The city’s EAP credits enabled her to continue working with Green on a biweekly basis in phase 2.
Communication is a frequent topic in their discussions.
“Michael has been really integral in helping me develop language, key messaging points, and how we approach training,” said Sims.
She leverages data to communicate the project’s current state. Sims created a report for each department that shows monthly ArcMap and ArcGIS installation and license usage for its users.
The report is color coded, which makes it easy to visualize how ArcGIS use is growing within each department over time or, in some cases, lagging behind expectations. When managers see that an individual is still mostly using ArcMap after receiving ArcGIS migration support, they reach out to that person to discuss training resources and reinforce the benefits of migrating to ArcGIS Pro.
Sims also creates visually engaging presentations, flyers, infographics, and dashboards to communicate with project stakeholders and GIS users. She sends a monthly newsletter to all employees who have ArcGIS on their device. Communication topics include project updates, training resources, and interesting new information products that have been created.
One example is the 2021 edition of the Austin Bike Map. Previously, staff used ArcMap to create the map, then exported simple line work to Adobe Illustrator, where the bike routes were stylized and placed on top of the city’s basemap. That workflow sometimes created discrepancies between the map and the GIS database.
“If new bike routes came online during the styling process, they would be added in Illustrator, but sometimes the updates would be missing in the GIS,” said Alan De Anda, senior geospatial analyst in the Austin Transportation Department’s Data and Technology Services group.
“The basemap data could also get stale, which can happen very quickly in a city as rapidly growing as Austin,” De Anda continued. “Now, all our geographic layers are maintained and stylized in ArcGIS Pro, and only exported to Adobe Illustrator to mix with the infographic art.”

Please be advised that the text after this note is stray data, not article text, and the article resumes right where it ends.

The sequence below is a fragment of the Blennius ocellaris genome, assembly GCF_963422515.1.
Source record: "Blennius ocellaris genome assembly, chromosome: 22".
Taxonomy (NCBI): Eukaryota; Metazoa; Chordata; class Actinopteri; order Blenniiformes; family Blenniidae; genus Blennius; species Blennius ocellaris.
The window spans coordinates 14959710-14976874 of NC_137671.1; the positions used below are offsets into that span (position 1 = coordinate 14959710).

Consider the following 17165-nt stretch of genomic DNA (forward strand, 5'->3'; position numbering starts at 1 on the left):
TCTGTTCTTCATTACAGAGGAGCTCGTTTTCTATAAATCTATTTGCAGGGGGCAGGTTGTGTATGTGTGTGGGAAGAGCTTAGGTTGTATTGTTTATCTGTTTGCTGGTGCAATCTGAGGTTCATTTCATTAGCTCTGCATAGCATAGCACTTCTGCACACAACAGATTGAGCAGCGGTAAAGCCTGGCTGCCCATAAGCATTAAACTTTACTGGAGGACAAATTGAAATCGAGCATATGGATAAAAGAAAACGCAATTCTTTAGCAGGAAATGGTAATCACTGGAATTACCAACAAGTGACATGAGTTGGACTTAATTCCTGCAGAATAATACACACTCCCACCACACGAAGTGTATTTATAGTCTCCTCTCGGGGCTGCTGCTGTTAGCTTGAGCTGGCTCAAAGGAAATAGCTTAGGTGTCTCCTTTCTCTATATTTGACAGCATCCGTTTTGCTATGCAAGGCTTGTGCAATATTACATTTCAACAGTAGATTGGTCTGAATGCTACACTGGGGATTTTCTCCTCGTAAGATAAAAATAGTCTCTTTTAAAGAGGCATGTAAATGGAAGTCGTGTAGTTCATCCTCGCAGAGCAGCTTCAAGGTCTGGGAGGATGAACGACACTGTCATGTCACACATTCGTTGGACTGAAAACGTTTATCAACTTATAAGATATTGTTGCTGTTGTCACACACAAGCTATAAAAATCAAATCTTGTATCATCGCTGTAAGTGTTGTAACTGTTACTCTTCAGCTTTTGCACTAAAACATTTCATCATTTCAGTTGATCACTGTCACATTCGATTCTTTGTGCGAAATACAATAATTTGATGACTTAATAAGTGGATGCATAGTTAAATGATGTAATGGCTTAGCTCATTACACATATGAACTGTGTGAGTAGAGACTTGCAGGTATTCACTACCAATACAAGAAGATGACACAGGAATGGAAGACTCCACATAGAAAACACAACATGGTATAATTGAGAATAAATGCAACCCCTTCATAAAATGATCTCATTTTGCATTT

All communications are designed to reinforce awareness of the migration and answer questions that GIS users may think but not verbalize, such as Why are we doing this? and What’s in it for me?
“One aspect that’s really added value to the communication from a change perspective is that Shanon integrated change management activities directly into her project plan,” said Green. “She’s operating from one plan, not two, which streamlines execution and serves her well.”
A Sustainable GIS for the Future
The final group of departments will soon begin their migration. The city is well positioned to meet its self-imposed deadline of March 2023.
Sims, who started her job with CTM just five weeks before the COVID-19 pandemic forced employees to work from home, is pleased with the city’s unified approach to building a sustainable, modern GIS infrastructure. But as important as the technology is, she most values the people side of the project.
“I had a very small window to meet my team and learn the ins and outs of city government operations. Their support has been tremendous. I could not ask for a better group of people to work with.”
For more information on the City of Austin’s GIS modernization initiative, contact Sims at Shanon.Sims@AustinTexas.gov.